SPCA digs in - and so does Tim

16:00, Oct 09 2009

The SPCA has threatened to cut ties with the Invercargill City Council unless it changes its dog control policy and apologises for telling its volunteers to "harden up".

Royal New Zealand SPCA national chief executive Robyn Kippenberger said she was unimpressed with Invercargill Mayor Tim Shadbolt's offer of a conditional apology last month.

The meeting followed the council's decision in August to euthanise six rottweiler-terrier puppies because they could grow to be dangerous.

Ms Kippenberger said Southland SPCA volunteers were also offended by dog control officers who said they would "chuck the puppies in a pit" and by council chief executive Richard King, who told them to "harden up" when they phoned to complain.

Mr Shadbolt said the council would apologise for its attitude if he found the Dunedin council treated its SPCA workers better than Invercargill did. He did not offer an apology for killing the pups.

Mr Shadbolt visited the Dunedin City Council last week but said he did not see enough information to warrant an apology.


"I didn't get to see any of the complaints made against their dog control officers, so we're not ready to apologise just yet," he said.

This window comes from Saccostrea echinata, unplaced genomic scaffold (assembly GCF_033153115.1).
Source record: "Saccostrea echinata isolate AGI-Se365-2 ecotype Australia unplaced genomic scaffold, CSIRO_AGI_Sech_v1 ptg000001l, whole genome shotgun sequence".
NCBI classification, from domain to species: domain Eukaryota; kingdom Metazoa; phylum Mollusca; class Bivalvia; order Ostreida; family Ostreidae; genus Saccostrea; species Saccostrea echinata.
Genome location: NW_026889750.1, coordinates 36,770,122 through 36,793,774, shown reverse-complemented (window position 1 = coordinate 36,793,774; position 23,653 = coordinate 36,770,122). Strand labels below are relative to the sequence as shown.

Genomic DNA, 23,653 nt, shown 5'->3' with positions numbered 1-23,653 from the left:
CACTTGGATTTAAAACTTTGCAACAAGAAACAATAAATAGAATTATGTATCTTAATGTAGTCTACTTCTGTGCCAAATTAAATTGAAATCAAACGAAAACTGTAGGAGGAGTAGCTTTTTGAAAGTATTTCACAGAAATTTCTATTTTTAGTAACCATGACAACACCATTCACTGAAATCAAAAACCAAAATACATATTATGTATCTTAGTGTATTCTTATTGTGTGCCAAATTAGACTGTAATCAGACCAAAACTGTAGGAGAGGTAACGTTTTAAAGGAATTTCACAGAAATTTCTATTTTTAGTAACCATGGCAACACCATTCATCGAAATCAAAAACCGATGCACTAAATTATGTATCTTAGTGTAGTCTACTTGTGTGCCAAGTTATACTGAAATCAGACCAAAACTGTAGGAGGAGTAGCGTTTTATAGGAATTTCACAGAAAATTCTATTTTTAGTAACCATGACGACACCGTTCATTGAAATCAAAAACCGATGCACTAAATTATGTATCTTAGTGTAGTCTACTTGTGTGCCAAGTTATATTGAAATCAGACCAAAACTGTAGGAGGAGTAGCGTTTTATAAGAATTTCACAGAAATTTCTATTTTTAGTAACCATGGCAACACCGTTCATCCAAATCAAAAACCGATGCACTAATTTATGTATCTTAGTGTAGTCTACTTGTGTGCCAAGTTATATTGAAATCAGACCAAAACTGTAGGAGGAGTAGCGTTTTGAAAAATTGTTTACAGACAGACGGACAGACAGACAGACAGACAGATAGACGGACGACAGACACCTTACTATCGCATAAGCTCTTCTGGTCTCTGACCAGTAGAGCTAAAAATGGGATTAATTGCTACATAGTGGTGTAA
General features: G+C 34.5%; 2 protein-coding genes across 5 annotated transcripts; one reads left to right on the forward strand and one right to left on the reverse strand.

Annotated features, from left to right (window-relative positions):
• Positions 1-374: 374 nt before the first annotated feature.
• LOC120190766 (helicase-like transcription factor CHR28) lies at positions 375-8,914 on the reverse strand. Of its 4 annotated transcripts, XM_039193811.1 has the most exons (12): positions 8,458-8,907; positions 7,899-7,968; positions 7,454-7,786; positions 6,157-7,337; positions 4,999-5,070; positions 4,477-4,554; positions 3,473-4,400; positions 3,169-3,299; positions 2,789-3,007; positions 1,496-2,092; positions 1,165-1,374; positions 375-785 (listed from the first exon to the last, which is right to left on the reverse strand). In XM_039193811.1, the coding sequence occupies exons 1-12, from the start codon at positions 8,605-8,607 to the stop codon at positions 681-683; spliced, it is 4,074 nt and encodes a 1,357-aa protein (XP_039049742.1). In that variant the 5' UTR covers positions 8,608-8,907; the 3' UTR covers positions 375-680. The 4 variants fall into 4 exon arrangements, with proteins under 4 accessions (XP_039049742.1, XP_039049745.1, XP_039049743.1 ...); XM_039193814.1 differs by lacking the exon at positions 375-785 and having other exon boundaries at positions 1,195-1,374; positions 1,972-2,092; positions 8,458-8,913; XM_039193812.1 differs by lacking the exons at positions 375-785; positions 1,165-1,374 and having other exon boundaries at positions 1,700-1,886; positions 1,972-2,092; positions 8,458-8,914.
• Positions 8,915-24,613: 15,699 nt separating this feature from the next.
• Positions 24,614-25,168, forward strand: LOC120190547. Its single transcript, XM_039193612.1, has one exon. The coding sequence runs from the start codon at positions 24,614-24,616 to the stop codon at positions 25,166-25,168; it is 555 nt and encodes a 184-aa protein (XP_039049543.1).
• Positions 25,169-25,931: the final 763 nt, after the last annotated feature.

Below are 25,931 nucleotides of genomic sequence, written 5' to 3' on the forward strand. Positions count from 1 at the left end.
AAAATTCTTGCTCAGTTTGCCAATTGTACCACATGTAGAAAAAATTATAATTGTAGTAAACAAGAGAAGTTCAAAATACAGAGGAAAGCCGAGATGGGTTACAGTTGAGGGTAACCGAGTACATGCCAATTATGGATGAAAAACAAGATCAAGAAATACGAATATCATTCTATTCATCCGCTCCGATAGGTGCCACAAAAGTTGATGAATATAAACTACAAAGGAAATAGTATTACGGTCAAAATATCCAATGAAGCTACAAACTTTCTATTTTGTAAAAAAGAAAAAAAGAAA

Ms Kippenberger was less than impressed with Mr Shadbolt when contacted by The Southland Times yesterday.

"What they did was tantamount to workplace bullying and it's something other councils wouldn't get away with," she said.

"Clearly Tim doesn't want to wash away the dirt he has got on his hands over this. If his attitude is going to continue then I don't see how the SPCA can have a working relationship with the council.

"My only recourse will be to instruct the Southland SPCA not to work with the Invercargill council."

Ms Kippenberger said the whole issue had caused Southland SPCA volunteers significant emotional harm.

The issue had appeared on Australian websites, she said.

Despite not offering an apology, Mr Shadbolt said he was impressed with the dog control system Dunedin's council had in place.

Council environmental and planning services director William Watt would visit Dunedin soon to look at the cost of its de-sexing programme as well as any complaints made against its dog control officers.

If the Dunedin system proved affordable, then the council would consider adopting it, Mr Shadbolt said.

The Southland Times